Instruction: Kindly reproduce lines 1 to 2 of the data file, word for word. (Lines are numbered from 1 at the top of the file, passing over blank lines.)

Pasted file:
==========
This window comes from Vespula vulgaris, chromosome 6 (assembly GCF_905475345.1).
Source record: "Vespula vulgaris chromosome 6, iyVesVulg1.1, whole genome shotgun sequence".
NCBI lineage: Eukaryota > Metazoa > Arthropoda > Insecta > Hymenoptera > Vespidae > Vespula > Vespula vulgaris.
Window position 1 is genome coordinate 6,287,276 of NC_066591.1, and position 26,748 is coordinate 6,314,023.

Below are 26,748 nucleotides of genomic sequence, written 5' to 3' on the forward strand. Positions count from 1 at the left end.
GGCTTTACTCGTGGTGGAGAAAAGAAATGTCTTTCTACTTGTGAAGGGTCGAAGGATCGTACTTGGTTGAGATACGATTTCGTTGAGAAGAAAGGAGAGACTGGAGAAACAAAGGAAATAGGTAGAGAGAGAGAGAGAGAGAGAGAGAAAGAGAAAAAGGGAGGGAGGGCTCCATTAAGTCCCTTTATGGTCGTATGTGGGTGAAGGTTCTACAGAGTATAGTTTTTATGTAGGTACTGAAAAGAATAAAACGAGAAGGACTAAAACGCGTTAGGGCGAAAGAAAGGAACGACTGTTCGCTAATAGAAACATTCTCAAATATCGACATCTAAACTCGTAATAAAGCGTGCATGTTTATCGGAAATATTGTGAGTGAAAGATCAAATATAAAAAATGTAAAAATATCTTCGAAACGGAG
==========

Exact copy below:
This window comes from Vespula vulgaris, chromosome 6 (assembly GCF_905475345.1).
Source record: "Vespula vulgaris chromosome 6, iyVesVulg1.1, whole genome shotgun sequence".